Groundbreaking is set for March 19, and the name of the hotel and a marketing and branding plan will be revealed at the ceremony, said Ashley Solt, director of acquisitions for Goldenrod Capital Partners, a sister company of Tetrad, the development partner for Innovation Campus. One of Tetrad’s partners is Zach Wiegert, the Nebraska offensive line great from the early 1990s and former professional football player.
The hotel will serve as a training ground for students pursuing majors in the university’s hospitality, tourism, and restaurant management program, which is expanding. The building will include 10,000 square feet of classroom space on the first floor, enough to accommodate about 500 students a day going in and out of classes there, Solt said.
Tetrad is working with Lincoln-based Archrival on the branding and marketing campaign that will especially appeal to Innovation Campus visitors from all over the world, football Saturday fans, and weekend visitors to Lincoln, Solt said.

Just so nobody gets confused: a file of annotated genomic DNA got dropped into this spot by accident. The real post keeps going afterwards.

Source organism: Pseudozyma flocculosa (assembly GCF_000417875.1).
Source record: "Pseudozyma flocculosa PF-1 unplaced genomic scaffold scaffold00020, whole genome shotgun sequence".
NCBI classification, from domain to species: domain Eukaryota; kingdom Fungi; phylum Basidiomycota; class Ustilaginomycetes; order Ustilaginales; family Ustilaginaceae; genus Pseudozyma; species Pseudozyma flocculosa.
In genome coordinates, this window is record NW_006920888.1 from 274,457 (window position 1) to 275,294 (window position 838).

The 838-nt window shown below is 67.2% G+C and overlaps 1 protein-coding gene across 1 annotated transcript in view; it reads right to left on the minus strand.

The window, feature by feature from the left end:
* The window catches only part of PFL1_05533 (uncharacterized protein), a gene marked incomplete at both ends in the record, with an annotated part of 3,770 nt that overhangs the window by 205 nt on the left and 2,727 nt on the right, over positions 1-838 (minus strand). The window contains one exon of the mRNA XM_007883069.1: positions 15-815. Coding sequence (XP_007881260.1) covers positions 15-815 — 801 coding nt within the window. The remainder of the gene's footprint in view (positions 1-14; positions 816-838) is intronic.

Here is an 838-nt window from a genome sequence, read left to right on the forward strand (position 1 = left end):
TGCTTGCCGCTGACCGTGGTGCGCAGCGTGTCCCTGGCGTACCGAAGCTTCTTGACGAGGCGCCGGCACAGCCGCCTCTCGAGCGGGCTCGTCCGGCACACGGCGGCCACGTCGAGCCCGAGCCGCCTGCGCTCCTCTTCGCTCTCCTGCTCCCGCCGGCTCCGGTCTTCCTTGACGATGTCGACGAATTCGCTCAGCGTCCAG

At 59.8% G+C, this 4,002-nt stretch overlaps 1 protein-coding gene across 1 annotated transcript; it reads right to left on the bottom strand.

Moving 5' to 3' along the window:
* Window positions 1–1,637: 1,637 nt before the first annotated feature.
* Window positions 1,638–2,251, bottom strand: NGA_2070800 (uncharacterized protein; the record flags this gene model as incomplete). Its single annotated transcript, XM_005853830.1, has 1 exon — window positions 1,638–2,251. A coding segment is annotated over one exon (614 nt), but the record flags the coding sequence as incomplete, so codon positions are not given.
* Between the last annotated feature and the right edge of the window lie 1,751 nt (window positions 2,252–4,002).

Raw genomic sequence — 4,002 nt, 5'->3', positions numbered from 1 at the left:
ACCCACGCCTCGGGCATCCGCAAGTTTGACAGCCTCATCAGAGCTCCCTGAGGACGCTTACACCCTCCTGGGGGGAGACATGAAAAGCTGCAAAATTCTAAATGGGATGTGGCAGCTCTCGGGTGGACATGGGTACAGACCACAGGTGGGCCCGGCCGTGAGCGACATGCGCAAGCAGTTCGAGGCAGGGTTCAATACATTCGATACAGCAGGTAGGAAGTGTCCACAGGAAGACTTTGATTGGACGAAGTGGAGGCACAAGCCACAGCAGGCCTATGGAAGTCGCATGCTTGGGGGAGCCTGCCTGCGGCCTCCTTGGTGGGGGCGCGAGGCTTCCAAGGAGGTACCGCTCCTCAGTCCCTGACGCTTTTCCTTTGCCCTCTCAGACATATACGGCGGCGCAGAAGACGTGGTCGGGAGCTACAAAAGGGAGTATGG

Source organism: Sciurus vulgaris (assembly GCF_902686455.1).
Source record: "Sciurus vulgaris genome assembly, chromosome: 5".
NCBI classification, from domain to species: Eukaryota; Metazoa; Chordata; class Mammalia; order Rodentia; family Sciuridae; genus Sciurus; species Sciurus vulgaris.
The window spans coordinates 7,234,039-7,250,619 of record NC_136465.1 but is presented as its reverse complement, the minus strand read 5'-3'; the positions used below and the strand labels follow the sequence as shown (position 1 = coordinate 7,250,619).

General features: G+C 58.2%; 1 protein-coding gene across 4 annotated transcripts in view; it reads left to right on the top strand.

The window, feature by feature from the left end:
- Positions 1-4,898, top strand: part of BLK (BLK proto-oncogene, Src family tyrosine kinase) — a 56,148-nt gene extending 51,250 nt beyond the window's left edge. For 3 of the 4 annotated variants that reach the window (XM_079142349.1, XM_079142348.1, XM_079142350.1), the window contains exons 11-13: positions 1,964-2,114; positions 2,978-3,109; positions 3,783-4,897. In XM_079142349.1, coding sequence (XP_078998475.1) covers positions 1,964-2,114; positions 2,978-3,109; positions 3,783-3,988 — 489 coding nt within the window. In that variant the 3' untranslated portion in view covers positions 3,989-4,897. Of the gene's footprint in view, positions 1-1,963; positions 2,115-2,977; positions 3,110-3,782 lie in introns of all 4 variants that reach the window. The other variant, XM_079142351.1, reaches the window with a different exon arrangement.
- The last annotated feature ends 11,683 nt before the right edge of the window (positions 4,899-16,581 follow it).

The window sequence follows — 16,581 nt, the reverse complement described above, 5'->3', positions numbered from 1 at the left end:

The expectation is that teams and fans would likely stay there when playing Nebraska, especially at events at the Devaney Center and the track stadium. The hotel grounds could also be easily turned into a big Nebraska alumni party center on football game days.
“We anticipate the hotel will bring a lot of other activity to the campus,” Duncan said.
The hotel will be built near the intersection of 21st Street and Transformation Drive, adjacent to the Rise Building that opened last year on Innovation Campus and across the street from the Mill Coffee & Tea bistro on the campus. The Mill is the only retail tenant currently on the campus.
Duncan said adding a hotel is part of a longer term plan to make the neighborhood a “live-work” friendly environment. He foresees other amenities, including a child care facility, and even apartments and other living options.
Some call it the campus that Big Ten money built. But not Duncan.